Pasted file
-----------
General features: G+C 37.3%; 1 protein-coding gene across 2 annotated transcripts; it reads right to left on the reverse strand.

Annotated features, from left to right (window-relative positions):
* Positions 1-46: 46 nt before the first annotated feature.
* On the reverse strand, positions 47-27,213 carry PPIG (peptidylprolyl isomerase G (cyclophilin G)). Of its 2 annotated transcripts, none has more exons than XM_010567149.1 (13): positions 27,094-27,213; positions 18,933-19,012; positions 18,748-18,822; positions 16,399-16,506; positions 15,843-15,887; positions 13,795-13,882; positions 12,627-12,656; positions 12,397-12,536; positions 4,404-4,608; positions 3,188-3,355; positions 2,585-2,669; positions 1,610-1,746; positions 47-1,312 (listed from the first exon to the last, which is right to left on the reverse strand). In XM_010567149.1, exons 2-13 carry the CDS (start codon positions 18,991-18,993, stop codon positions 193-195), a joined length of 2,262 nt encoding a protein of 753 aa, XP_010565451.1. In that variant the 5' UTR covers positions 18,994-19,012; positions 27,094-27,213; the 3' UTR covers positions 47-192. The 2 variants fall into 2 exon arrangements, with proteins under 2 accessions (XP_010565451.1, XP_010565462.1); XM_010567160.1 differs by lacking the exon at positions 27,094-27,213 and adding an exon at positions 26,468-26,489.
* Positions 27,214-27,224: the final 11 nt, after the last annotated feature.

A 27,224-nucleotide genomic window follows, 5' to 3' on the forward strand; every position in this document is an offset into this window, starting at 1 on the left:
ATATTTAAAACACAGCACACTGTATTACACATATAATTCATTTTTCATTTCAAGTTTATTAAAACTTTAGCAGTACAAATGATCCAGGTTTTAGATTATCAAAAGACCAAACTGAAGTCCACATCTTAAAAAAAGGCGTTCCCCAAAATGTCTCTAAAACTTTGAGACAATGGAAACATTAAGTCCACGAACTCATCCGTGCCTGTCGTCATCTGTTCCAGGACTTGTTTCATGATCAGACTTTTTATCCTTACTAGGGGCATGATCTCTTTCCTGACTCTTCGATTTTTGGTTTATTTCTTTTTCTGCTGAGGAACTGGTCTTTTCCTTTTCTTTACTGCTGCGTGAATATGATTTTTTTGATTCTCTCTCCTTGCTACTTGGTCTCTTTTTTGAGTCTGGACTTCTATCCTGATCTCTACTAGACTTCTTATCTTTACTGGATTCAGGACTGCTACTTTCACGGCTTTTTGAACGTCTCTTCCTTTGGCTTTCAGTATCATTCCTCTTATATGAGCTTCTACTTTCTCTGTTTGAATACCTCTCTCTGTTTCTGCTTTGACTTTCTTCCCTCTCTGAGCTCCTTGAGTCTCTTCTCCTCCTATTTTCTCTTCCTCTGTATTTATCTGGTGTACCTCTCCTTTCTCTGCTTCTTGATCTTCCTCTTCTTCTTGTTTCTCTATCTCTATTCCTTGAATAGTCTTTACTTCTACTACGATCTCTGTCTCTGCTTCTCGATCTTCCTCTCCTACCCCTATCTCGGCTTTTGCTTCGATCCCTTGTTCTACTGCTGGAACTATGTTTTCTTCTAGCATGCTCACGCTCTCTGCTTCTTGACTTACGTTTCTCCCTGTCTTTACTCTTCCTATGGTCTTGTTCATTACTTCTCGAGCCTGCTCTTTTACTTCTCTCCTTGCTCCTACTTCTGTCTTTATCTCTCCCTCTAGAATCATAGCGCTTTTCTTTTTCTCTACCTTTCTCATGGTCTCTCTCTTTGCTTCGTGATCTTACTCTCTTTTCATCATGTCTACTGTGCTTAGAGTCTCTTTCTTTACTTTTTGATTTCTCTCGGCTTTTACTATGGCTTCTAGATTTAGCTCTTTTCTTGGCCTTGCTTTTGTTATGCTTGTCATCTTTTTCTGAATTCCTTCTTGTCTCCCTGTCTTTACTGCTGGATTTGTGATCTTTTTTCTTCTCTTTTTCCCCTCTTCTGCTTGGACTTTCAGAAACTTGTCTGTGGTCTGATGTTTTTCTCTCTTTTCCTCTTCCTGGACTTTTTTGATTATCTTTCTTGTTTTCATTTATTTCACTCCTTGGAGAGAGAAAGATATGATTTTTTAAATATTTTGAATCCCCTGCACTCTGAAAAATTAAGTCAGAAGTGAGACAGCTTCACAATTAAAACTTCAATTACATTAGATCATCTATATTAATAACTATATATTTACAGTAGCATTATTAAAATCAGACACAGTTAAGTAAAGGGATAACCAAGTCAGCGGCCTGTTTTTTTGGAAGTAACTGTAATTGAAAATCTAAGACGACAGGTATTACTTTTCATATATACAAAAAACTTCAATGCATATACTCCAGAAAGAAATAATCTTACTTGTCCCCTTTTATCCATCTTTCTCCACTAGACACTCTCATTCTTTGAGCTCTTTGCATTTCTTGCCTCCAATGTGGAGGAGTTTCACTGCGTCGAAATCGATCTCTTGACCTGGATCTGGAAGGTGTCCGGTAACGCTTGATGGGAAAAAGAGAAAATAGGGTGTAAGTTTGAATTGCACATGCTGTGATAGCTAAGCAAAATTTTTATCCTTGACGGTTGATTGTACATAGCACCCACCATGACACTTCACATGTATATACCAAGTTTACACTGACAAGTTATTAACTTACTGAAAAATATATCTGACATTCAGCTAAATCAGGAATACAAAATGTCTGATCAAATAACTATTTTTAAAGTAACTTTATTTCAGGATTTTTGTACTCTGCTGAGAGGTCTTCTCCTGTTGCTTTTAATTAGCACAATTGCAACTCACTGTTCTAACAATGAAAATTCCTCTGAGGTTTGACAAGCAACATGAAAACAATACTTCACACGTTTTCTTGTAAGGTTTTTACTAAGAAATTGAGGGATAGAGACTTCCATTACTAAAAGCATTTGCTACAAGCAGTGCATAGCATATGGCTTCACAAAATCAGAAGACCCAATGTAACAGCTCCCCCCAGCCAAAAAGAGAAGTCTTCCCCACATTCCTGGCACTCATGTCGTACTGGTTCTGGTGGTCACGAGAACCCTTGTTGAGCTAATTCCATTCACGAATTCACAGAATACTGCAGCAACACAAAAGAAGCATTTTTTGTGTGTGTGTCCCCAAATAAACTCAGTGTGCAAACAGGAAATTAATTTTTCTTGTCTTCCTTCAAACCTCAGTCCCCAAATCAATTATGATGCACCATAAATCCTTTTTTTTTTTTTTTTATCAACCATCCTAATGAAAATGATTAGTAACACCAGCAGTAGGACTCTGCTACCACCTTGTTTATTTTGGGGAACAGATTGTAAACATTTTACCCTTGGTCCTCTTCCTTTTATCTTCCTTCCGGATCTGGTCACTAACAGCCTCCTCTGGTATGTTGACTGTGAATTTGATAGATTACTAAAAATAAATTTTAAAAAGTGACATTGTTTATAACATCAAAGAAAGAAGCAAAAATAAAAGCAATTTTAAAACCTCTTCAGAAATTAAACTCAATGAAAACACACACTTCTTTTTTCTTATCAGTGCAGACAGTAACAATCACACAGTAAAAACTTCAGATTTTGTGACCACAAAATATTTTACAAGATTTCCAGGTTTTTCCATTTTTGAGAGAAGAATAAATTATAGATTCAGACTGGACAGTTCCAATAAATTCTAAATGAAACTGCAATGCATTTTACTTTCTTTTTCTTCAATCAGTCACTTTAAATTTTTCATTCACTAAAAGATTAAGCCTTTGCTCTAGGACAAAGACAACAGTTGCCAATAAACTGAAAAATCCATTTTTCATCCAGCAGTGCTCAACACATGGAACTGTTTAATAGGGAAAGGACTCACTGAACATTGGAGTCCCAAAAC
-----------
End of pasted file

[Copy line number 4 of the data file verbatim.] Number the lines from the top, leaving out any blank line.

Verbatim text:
* On the reverse strand, positions 47-27,213 carry PPIG (peptidylprolyl isomerase G (cyclophilin G)). Of its 2 annotated transcripts, none has more exons than XM_010567149.1 (13): positions 27,094-27,213; positions 18,933-19,012; positions 18,748-18,822; positions 16,399-16,506; positions 15,843-15,887; positions 13,795-13,882; positions 12,627-12,656; positions 12,397-12,536; positions 4,404-4,608; positions 3,188-3,355; positions 2,585-2,669; positions 1,610-1,746; positions 47-1,312 (listed from the first exon to the last, which is right to left on the reverse strand). In XM_010567149.1, exons 2-13 carry the CDS (start codon positions 18,991-18,993, stop codon positions 193-195), a joined length of 2,262 nt encoding a protein of 753 aa, XP_010565451.1. In that variant the 5' UTR covers positions 18,994-19,012; positions 27,094-27,213; the 3' UTR covers positions 47-192. The 2 variants fall into 2 exon arrangements, with proteins under 2 accessions (XP_010565451.1, XP_010565462.1); XM_010567160.1 differs by lacking the exon at positions 27,094-27,213 and adding an exon at positions 26,468-26,489.